Yankees could take least desirable free agency path according to MLB insider
It’s all subjective, but we think most New York Yankees fans would agree that the front office passing on one of the marquee free agents once the lockout ends would be a massive disappointment and, in some ways, a failure.
With Carlos Correa, Trevor Story and Freddie Freeman representing clear, superstar upgrades at two positions of need, the opportunity for the Yankees to flex their financial muscles is there. However, this is not the Yankees of yesteryear. This is a new, cost-conscious version of the organization that has failed to get back to the World Series since 2009.
On top of not spending aggressively any longer, the Yankees, when they do open their wallet, seemingly make the wrong choices. Just look at their payroll right now. This roster is arguably the fourth-best in the division and it’s costing them $202 million. Meanwhile, there are holes in the starting rotation and bullpen as well as at first base, shortstop and center field.
That’s a result of out-bidding themselves for Gerrit Cole. That’s a result of them giving Aaron Hicks a seven-year extension. That’s a result of making Aroldis Chapman the highest-paid closer in the game for six straight years. Need we go on?
And just like last offseason, we could see another version of financial gymnastics to keep them under the luxury tax threshold as they pass on the game’s top talent despite needing it.
You’re right, the Yankees do not require the best player in the league at every position, but they do need some sort of injection of talent because this team’s ceiling has proven to be nothing beyond falling short in the ALCS.
Don’t expect the Yankees to sign a star player when the lockout ends.
MLB insider Joel Sherman thinks the Yankees are going to take the safer route and spread their money out across the roster to improve depth, which, in most offseasons, isn’t a terrible idea … but the depth options out there simply aren’t that good, which makes this worrisome.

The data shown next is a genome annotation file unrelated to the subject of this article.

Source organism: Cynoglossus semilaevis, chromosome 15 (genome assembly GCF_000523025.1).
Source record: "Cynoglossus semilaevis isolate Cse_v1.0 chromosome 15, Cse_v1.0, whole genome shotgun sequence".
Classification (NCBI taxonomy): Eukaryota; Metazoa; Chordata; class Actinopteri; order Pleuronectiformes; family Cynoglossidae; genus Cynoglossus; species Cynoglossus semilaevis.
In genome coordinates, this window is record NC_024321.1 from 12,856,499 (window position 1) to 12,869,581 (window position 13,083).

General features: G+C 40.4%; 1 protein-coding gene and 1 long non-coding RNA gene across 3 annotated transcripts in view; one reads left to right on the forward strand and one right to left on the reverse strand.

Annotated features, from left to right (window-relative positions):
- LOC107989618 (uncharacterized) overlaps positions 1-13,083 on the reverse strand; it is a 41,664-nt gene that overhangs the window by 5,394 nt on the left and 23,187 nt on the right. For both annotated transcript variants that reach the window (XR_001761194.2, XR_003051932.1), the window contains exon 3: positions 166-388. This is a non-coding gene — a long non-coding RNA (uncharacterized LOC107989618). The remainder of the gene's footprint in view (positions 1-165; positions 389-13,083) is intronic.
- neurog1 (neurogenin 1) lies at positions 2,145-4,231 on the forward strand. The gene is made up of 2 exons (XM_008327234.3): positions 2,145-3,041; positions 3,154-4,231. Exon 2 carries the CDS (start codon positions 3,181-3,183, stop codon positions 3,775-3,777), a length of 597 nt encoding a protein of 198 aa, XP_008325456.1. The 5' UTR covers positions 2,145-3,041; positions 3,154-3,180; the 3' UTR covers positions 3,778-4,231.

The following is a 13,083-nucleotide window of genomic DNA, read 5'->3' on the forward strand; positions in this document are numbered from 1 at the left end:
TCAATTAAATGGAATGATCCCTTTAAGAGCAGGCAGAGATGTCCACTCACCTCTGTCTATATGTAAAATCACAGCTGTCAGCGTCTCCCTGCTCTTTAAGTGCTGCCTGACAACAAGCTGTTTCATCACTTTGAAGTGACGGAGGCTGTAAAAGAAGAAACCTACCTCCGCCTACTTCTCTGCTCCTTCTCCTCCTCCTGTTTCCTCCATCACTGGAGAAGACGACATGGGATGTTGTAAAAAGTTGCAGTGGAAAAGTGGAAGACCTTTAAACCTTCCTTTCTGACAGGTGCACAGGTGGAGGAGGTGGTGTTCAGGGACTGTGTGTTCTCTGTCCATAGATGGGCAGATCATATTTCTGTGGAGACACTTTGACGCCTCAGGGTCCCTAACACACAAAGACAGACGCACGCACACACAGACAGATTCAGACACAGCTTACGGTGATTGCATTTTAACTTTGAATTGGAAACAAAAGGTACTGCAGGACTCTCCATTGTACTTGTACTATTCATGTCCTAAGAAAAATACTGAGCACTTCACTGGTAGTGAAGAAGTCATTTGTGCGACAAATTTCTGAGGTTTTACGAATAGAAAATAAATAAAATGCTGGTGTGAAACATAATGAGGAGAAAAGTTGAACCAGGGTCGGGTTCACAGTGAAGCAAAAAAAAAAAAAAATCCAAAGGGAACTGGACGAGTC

"“I believe the Yankees essentially have three doors in that arena:1. Sign one of the big shortstops, Carlos Correa or Trevor Story.2. Sign Freddie Freeman or trade for Oakland’s Matt Olson.3. Spread money around in multiple areas to deepen the roster.If I had to bet today, it would be on Door No. 3.Even that presumes Steinbrenner is going to willingly inject $30 million-$40 million more into the 2022 payroll. I think that is more likely with door No. 3 and several deals, none beyond two years in commitment (remember that Steinbrenner approved a one-year, $25 million offer for Justin Verlander).The Yanks, as they currently stand, need an injection of depth (minimum) to be viewed as a surer contender.In that scenario, the simplest solution to complete the positional group would be Anthony Rizzo at first and Andrelton Simmons at short through free agency. Both offer high-end defense. Rizzo provides a lefty bat and big-game pedigree. Gio Urshela is around as a regularly used utilityman who could, when necessary, hit late for Simmons, then play short.”"
The other issue is, if we’re talking about improving the outfield, especially to protect the team from an Aaron Hicks injury or underperformance, there are no center field options to help out with that, unless you’re going to move Joey Gallo to center and make a corner outfield addition — something the Yankees have shown no indication of doing. Gallo didn’t log a single inning in center field last year despite the desperate need for an upgrade at the position.
Nobody will take issue with Rizzo returning to play first base, but many would argue that can’t be the move to elevate this team. Pairing him with Andrelton Simmons feels like the ultimate version of settling, especially when they can afford to upgrade a bit more at first base if they want to be that cheap on a shortstop expenditure.
Though there are some developments out there that help the Yankees in regard to Correa, Story and Freeman, Sherman’s pessimism about the Yankees’ unwillingness to add another big contract to the payroll might be the sentiment that reigns supreme after the next collective bargaining agreement is signed.